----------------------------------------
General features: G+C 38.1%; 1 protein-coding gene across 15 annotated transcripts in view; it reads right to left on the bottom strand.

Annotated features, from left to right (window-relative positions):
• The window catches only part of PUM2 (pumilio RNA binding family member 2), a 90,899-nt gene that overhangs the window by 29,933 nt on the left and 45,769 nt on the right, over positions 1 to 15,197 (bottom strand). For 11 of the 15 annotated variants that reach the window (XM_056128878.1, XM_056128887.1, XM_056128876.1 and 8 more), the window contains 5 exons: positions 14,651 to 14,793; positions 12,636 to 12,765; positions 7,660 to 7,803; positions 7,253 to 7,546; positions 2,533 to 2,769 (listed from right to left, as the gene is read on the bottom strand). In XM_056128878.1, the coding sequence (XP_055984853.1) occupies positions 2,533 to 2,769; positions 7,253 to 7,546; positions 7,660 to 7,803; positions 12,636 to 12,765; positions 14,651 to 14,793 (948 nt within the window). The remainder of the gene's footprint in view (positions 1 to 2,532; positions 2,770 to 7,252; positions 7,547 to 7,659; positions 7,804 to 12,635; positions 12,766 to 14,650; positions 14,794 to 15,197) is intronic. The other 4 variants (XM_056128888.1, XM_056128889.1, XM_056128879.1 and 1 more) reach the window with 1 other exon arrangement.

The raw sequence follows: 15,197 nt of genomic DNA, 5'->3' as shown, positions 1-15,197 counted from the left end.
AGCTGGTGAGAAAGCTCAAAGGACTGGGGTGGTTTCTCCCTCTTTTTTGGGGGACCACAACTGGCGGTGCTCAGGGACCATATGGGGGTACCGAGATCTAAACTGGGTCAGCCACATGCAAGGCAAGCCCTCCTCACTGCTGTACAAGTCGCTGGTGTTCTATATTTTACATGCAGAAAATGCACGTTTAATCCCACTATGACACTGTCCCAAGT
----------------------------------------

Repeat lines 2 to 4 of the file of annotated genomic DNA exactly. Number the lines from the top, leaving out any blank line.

Annotated features, from left to right (window-relative positions):
• The window catches only part of PUM2 (pumilio RNA binding family member 2), a 90,899-nt gene that overhangs the window by 29,933 nt on the left and 45,769 nt on the right, over positions 1 to 15,197 (bottom strand). For 11 of the 15 annotated variants that reach the window (XM_056128878.1, XM_056128887.1, XM_056128876.1 and 8 more), the window contains 5 exons: positions 14,651 to 14,793; positions 12,636 to 12,765; positions 7,660 to 7,803; positions 7,253 to 7,546; positions 2,533 to 2,769 (listed from right to left, as the gene is read on the bottom strand). In XM_056128878.1, the coding sequence (XP_055984853.1) occupies positions 2,533 to 2,769; positions 7,253 to 7,546; positions 7,660 to 7,803; positions 12,636 to 12,765; positions 14,651 to 14,793 (948 nt within the window). The remainder of the gene's footprint in view (positions 1 to 2,532; positions 2,770 to 7,252; positions 7,547 to 7,659; positions 7,804 to 12,635; positions 12,766 to 14,650; positions 14,794 to 15,197) is intronic. The other 4 variants (XM_056128888.1, XM_056128889.1, XM_056128879.1 and 1 more) reach the window with 1 other exon arrangement.

The raw sequence follows: 15,197 nt of genomic DNA, 5'->3' as shown, positions 1-15,197 counted from the left end.